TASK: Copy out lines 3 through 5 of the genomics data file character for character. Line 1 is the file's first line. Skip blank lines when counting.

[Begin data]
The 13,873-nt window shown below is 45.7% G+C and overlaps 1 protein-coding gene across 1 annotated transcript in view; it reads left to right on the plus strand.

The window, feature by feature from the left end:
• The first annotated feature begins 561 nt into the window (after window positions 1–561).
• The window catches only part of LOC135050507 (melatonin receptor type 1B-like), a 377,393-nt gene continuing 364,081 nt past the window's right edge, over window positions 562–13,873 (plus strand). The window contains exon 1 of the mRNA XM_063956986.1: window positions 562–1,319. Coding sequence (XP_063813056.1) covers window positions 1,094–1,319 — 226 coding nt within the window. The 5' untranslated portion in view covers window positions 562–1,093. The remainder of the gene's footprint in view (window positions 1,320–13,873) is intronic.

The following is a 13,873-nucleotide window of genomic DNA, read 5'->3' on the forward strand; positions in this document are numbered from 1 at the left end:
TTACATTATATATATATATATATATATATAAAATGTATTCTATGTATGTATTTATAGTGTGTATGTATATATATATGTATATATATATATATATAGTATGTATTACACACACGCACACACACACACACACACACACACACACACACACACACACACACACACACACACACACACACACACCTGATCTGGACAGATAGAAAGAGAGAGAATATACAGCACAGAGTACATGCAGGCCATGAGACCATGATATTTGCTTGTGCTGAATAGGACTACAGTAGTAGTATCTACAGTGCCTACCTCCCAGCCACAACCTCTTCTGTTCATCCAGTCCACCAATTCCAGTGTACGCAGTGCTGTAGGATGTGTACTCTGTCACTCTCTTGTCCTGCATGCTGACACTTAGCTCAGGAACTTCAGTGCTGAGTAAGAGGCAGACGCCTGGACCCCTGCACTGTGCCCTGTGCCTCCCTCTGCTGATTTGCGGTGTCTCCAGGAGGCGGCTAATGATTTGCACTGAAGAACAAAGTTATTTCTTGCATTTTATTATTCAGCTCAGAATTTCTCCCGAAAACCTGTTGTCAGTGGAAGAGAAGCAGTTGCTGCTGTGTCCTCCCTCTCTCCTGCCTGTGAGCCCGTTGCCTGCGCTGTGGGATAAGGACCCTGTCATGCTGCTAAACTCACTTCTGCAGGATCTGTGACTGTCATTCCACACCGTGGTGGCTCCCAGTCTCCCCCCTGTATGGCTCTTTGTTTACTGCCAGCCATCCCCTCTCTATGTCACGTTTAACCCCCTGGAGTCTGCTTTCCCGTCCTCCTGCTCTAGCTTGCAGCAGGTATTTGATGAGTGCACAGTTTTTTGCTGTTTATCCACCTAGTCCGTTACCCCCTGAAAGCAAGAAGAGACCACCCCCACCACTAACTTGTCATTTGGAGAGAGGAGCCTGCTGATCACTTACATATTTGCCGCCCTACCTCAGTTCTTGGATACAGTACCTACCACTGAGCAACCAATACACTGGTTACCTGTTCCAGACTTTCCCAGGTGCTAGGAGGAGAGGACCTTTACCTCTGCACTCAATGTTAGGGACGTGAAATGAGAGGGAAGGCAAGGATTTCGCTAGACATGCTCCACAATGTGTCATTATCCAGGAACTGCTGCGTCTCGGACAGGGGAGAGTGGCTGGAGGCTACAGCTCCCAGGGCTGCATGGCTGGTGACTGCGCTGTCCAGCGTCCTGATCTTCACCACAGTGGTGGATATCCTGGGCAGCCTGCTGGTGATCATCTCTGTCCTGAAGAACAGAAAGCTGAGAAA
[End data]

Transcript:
• The first annotated feature begins 561 nt into the window (after window positions 1–561).
• The window catches only part of LOC135050507 (melatonin receptor type 1B-like), a 377,393-nt gene continuing 364,081 nt past the window's right edge, over window positions 562–13,873 (plus strand). The window contains exon 1 of the mRNA XM_063956986.1: window positions 562–1,319. Coding sequence (XP_063813056.1) covers window positions 1,094–1,319 — 226 coding nt within the window. The 5' untranslated portion in view covers window positions 562–1,093. The remainder of the gene's footprint in view (window positions 1,320–13,873) is intronic.

The following is a 13,873-nucleotide window of genomic DNA, read 5'->3' on the forward strand; positions in this document are numbered from 1 at the left end: